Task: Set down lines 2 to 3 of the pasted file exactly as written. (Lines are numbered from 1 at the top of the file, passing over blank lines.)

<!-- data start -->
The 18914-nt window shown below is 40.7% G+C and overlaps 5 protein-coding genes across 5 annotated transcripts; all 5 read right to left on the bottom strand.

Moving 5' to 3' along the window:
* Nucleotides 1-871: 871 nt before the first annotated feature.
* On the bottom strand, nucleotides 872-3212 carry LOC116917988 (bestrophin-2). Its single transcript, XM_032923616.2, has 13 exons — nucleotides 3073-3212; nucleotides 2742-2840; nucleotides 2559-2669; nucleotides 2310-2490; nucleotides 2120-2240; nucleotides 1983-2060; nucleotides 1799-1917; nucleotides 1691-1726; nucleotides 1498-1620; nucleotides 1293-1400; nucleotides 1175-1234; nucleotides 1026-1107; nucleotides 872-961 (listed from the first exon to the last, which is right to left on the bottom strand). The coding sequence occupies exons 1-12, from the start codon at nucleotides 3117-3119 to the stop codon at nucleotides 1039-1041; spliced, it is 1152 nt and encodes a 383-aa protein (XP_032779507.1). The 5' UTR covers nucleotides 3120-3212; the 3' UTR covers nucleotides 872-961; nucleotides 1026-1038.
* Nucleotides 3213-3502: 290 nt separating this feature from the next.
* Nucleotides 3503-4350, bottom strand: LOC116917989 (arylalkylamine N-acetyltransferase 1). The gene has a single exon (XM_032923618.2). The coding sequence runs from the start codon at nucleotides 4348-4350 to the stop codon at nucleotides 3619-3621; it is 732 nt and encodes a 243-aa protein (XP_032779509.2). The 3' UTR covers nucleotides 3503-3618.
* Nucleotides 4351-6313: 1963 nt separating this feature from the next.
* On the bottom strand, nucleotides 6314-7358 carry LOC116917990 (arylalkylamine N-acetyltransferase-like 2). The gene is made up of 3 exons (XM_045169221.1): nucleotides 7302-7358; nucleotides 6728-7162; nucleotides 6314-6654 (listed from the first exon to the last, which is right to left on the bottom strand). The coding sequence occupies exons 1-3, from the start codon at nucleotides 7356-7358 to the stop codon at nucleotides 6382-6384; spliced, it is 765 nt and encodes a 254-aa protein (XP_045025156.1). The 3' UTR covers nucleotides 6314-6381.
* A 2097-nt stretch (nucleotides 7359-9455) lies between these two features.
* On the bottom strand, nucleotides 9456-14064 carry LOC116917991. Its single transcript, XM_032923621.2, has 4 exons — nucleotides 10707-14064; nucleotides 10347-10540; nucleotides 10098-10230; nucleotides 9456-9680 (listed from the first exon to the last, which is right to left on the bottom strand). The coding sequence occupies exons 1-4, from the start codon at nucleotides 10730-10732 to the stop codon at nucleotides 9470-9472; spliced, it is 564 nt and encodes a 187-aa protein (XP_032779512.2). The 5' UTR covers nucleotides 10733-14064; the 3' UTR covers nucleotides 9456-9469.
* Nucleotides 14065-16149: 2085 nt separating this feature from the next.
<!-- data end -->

Moving 5' to 3' along the window:
* Nucleotides 1-871: 871 nt before the first annotated feature.